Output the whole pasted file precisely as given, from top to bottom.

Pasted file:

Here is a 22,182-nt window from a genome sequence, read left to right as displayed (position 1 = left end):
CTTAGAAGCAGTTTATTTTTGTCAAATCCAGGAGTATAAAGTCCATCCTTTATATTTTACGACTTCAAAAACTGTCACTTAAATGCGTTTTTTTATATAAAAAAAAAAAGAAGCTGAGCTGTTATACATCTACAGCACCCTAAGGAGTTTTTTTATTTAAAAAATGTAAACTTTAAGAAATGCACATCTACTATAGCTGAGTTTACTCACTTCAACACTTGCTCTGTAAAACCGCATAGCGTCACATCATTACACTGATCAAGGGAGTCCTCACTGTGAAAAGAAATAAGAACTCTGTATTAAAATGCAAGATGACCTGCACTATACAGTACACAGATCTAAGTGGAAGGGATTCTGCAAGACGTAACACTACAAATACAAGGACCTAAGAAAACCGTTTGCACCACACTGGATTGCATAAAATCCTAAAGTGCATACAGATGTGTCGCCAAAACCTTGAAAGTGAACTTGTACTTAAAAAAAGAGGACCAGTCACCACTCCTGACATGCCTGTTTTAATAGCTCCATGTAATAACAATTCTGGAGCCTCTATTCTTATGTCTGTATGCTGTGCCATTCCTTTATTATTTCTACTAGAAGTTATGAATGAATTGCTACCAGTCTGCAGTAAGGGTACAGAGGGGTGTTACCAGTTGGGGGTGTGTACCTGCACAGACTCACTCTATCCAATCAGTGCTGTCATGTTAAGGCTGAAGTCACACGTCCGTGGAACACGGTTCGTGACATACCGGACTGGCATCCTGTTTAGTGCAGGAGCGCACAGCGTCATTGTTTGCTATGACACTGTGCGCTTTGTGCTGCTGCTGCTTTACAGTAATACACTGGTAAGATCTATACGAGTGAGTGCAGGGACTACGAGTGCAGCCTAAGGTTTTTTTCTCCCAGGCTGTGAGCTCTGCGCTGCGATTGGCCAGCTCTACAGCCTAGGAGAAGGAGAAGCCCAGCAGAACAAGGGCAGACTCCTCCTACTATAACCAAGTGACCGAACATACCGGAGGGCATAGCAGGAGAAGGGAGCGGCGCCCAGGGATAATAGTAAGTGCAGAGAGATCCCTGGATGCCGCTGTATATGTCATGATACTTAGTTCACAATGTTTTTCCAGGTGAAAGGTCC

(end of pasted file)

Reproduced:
Here is a 22,182-nt window from a genome sequence, read left to right as displayed (position 1 = left end):
CTTAGAAGCAGTTTATTTTTGTCAAATCCAGGAGTATAAAGTCCATCCTTTATATTTTACGACTTCAAAAACTGTCACTTAAATGCGTTTTTTTATATAAAAAAAAAAAGAAGCTGAGCTGTTATACATCTACAGCACCCTAAGGAGTTTTTTTATTTAAAAAATGTAAACTTTAAGAAATGCACATCTACTATAGCTGAGTTTACTCACTTCAACACTTGCTCTGTAAAACCGCATAGCGTCACATCATTACACTGATCAAGGGAGTCCTCACTGTGAAAAGAAATAAGAACTCTGTATTAAAATGCAAGATGACCTGCACTATACAGTACACAGATCTAAGTGGAAGGGATTCTGCAAGACGTAACACTACAAATACAAGGACCTAAGAAAACCGTTTGCACCACACTGGATTGCATAAAATCCTAAAGTGCATACAGATGTGTCGCCAAAACCTTGAAAGTGAACTTGTACTTAAAAAAAGAGGACCAGTCACCACTCCTGACATGCCTGTTTTAATAGCTCCATGTAATAACAATTCTGGAGCCTCTATTCTTATGTCTGTATGCTGTGCCATTCCTTTATTATTTCTACTAGAAGTTATGAATGAATTGCTACCAGTCTGCAGTAAGGGTACAGAGGGGTGTTACCAGTTGGGGGTGTGTACCTGCACAGACTCACTCTATCCAATCAGTGCTGTCATGTTAAGGCTGAAGTCACACGTCCGTGGAACACGGTTCGTGACATACCGGACTGGCATCCTGTTTAGTGCAGGAGCGCACAGCGTCATTGTTTGCTATGACACTGTGCGCTTTGTGCTGCTGCTGCTTTACAGTAATACACTGGTAAGATCTATACGAGTGAGTGCAGGGACTACGAGTGCAGCCTAAGGTTTTTTTCTCCCAGGCTGTGAGCTCTGCGCTGCGATTGGCCAGCTCTACAGCCTAGGAGAAGGAGAAGCCCAGCAGAACAAGGGCAGACTCCTCCTACTATAACCAAGTGACCGAACATACCGGAGGGCATAGCAGGAGAAGGGAGCGGCGCCCAGGGATAATAGTAAGTGCAGAGAGATCCCTGGATGCCGCTGTATATGTCATGATACTTAGTTCACAATGTTTTTCCAGGTGAAAGGTCC